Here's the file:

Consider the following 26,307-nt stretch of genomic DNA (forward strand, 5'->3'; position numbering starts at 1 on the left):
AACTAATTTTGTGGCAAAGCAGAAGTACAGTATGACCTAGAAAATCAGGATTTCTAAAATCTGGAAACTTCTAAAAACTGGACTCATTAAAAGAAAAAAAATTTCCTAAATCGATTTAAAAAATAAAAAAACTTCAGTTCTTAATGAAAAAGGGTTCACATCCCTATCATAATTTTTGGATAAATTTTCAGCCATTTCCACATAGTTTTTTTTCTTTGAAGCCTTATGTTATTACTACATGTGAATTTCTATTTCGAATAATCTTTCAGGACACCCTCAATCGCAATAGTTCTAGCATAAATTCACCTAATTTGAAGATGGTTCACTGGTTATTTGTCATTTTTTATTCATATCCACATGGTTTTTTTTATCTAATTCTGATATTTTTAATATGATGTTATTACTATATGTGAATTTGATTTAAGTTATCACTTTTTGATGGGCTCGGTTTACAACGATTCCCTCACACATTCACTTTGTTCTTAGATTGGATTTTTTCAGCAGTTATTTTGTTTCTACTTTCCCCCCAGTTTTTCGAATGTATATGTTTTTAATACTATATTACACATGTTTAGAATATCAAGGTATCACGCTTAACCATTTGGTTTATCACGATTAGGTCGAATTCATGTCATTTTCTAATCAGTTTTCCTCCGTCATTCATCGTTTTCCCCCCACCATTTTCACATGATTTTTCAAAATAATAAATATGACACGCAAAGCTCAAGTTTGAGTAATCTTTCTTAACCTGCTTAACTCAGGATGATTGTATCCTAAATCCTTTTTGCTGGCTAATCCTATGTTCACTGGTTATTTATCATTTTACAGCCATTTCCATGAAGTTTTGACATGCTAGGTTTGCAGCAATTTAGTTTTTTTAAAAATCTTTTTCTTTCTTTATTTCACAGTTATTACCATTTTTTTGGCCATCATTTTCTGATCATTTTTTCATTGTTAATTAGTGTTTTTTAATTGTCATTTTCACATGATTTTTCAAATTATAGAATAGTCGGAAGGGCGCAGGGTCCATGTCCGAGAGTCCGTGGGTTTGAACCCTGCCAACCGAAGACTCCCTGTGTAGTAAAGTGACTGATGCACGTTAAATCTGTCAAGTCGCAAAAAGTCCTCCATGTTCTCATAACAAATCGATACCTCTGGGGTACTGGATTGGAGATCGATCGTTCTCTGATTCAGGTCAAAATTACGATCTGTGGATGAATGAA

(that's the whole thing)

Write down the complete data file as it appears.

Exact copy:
Consider the following 26,307-nt stretch of genomic DNA (forward strand, 5'->3'; position numbering starts at 1 on the left):
AACTAATTTTGTGGCAAAGCAGAAGTACAGTATGACCTAGAAAATCAGGATTTCTAAAATCTGGAAACTTCTAAAAACTGGACTCATTAAAAGAAAAAAAATTTCCTAAATCGATTTAAAAAATAAAAAAACTTCAGTTCTTAATGAAAAAGGGTTCACATCCCTATCATAATTTTTGGATAAATTTTCAGCCATTTCCACATAGTTTTTTTTCTTTGAAGCCTTATGTTATTACTACATGTGAATTTCTATTTCGAATAATCTTTCAGGACACCCTCAATCGCAATAGTTCTAGCATAAATTCACCTAATTTGAAGATGGTTCACTGGTTATTTGTCATTTTTTATTCATATCCACATGGTTTTTTTTATCTAATTCTGATATTTTTAATATGATGTTATTACTATATGTGAATTTGATTTAAGTTATCACTTTTTGATGGGCTCGGTTTACAACGATTCCCTCACACATTCACTTTGTTCTTAGATTGGATTTTTTCAGCAGTTATTTTGTTTCTACTTTCCCCCCAGTTTTTCGAATGTATATGTTTTTAATACTATATTACACATGTTTAGAATATCAAGGTATCACGCTTAACCATTTGGTTTATCACGATTAGGTCGAATTCATGTCATTTTCTAATCAGTTTTCCTCCGTCATTCATCGTTTTCCCCCCACCATTTTCACATGATTTTTCAAAATAATAAATATGACACGCAAAGCTCAAGTTTGAGTAATCTTTCTTAACCTGCTTAACTCAGGATGATTGTATCCTAAATCCTTTTTGCTGGCTAATCCTATGTTCACTGGTTATTTATCATTTTACAGCCATTTCCATGAAGTTTTGACATGCTAGGTTTGCAGCAATTTAGTTTTTTTAAAAATCTTTTTCTTTCTTTATTTCACAGTTATTACCATTTTTTTGGCCATCATTTTCTGATCATTTTTTCATTGTTAATTAGTGTTTTTTAATTGTCATTTTCACATGATTTTTCAAATTATAGAATAGTCGGAAGGGCGCAGGGTCCATGTCCGAGAGTCCGTGGGTTTGAACCCTGCCAACCGAAGACTCCCTGTGTAGTAAAGTGACTGATGCACGTTAAATCTGTCAAGTCGCAAAAAGTCCTCCATGTTCTCATAACAAATCGATACCTCTGGGGTACTGGATTGGAGATCGATCGTTCTCTGATTCAGGTCAAAATTACGATCTGTGGATGAATGAA